University of Leeds: Blue plaque to honour University’s first Librarian

Fanny Passavant, the first Librarian of the University Of Leeds, has been honoured with the unveiling of a blue plaque.

Ms Passavant was appointed Librarian of the Yorkshire College of Science in 1884, and became the first Librarian of the University on its establishment in 1904. She retired in 1919, aged 70.

At the time, no other university had a female Librarian.

The plaque has been placed on a wall of the Great Hall, part of the Baines Wing, where the original University library was located.

Fanny Passavant is an important part of our history and it is wonderful to honour her today.

Vice-Chancellor Professor Simone Buitendijk
Unveiling the plaque yesterday, Vice-Chancellor Professor Simone Buitendijk said: “Fanny Passavant is an important part of our history and it is wonderful to honour her today.

“Her energy and commitment led to the establishment of an important collection of books, and that has been built on by successive generations to form the world-class facilities now on offer to students, with libraries across the campus.”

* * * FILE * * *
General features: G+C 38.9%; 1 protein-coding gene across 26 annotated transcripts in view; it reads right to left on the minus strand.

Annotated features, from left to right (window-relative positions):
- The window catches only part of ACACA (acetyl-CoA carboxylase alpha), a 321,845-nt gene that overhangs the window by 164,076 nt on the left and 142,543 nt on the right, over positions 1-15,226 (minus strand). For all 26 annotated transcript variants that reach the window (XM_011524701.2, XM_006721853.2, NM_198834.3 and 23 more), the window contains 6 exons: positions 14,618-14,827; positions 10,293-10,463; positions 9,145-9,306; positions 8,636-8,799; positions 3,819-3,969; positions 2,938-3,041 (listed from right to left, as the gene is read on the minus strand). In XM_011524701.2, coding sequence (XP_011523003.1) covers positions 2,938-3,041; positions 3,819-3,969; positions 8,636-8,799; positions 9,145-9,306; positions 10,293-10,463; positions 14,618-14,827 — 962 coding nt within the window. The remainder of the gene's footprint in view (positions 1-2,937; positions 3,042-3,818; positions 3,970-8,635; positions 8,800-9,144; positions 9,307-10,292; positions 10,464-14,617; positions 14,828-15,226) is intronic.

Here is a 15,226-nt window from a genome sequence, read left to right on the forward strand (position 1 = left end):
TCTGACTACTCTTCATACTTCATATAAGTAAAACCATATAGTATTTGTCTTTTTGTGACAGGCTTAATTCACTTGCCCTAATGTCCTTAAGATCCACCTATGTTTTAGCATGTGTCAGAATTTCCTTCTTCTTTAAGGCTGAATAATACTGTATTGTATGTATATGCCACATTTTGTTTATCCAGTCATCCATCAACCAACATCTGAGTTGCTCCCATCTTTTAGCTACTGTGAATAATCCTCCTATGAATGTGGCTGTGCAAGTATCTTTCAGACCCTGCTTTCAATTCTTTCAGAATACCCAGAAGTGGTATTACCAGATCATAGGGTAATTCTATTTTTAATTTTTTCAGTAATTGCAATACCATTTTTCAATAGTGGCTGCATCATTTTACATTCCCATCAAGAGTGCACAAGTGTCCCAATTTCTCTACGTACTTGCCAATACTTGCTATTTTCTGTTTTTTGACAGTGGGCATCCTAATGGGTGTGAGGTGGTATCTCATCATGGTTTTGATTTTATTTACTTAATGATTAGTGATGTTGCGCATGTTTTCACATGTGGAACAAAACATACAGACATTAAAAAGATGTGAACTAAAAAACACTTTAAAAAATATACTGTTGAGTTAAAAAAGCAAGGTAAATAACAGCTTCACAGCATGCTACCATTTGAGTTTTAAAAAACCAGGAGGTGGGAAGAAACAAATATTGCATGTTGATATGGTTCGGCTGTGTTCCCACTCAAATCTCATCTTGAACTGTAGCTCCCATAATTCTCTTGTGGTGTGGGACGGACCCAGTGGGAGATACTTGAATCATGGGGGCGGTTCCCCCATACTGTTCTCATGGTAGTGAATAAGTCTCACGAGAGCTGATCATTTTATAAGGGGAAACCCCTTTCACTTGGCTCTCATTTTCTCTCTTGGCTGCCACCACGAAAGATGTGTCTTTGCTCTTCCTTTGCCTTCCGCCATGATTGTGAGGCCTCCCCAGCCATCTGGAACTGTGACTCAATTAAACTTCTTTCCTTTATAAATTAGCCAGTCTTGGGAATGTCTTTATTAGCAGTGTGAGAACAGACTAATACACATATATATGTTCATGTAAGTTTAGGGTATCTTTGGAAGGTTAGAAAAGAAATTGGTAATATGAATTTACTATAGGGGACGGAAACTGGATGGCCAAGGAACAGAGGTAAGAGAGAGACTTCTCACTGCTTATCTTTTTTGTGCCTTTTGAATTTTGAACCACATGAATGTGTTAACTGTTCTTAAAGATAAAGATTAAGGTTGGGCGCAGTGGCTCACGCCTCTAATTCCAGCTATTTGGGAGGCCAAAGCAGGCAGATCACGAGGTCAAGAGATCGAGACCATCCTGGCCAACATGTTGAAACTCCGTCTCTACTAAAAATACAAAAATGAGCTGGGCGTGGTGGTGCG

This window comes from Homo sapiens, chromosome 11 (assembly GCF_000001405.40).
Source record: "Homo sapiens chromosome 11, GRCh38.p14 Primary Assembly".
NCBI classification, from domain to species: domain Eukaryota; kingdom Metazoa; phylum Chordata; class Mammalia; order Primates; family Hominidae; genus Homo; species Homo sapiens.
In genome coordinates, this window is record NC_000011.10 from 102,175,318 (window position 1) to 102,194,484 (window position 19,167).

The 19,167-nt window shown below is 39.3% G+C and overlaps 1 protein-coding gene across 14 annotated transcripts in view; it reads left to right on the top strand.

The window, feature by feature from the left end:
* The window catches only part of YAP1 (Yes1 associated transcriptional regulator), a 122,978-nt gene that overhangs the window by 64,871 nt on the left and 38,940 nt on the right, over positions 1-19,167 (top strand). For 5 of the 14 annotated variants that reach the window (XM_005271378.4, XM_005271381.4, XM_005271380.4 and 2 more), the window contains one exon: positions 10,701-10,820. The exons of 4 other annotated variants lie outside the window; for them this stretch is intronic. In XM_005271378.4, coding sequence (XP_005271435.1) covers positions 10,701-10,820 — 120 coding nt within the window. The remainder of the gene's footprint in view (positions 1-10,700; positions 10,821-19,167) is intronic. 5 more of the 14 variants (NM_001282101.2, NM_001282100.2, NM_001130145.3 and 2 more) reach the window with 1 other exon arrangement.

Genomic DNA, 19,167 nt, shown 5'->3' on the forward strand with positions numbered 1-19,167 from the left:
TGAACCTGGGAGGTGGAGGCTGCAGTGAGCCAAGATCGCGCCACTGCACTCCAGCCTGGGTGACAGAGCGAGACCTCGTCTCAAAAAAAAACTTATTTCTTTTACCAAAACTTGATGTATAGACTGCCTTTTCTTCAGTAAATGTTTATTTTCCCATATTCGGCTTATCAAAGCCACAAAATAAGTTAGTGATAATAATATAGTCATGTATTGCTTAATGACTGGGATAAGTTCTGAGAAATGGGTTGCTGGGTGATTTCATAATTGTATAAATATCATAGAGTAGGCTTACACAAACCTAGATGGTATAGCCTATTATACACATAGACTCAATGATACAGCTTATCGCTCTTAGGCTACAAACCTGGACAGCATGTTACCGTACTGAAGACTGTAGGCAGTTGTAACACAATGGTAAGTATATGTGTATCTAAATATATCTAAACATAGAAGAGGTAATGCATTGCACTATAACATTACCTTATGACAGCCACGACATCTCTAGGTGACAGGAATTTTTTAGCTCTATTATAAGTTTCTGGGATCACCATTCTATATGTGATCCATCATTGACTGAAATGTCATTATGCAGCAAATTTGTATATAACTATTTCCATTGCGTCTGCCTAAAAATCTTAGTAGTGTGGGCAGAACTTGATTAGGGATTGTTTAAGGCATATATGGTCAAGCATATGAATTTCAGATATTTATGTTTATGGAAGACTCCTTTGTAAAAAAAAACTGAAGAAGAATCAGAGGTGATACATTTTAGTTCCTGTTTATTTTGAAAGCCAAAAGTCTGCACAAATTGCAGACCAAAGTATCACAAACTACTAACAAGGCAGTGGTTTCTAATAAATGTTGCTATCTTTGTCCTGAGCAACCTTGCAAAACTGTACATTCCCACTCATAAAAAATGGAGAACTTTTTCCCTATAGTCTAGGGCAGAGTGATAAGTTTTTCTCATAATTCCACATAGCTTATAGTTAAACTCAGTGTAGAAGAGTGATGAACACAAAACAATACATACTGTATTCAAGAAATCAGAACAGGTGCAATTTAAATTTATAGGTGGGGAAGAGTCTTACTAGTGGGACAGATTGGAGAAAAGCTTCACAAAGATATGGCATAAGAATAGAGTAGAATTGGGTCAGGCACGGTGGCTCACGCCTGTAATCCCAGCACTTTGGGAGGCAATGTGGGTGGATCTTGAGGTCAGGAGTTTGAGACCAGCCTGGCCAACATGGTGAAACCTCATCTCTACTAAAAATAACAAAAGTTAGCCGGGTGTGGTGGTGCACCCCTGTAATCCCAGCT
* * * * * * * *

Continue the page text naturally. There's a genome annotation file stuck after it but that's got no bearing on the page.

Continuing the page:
There are four libraries on the main University campus, along with two public galleries displaying rare items and artworks and an off-campus library at St James’s Hospital.


Leeds Civic Trust has been installing blue plaques across the city since 1987, commemorating people, events and buildings.

Trust Director, Martin Hamilton said: “We are delighted to honour Fanny Passavant with a blue plaque. She grew the library from a small collection of books in a room to a significant library by the time she retired. The origins of the extensive library facilities that we see today are in no small part due to her librarianship.”

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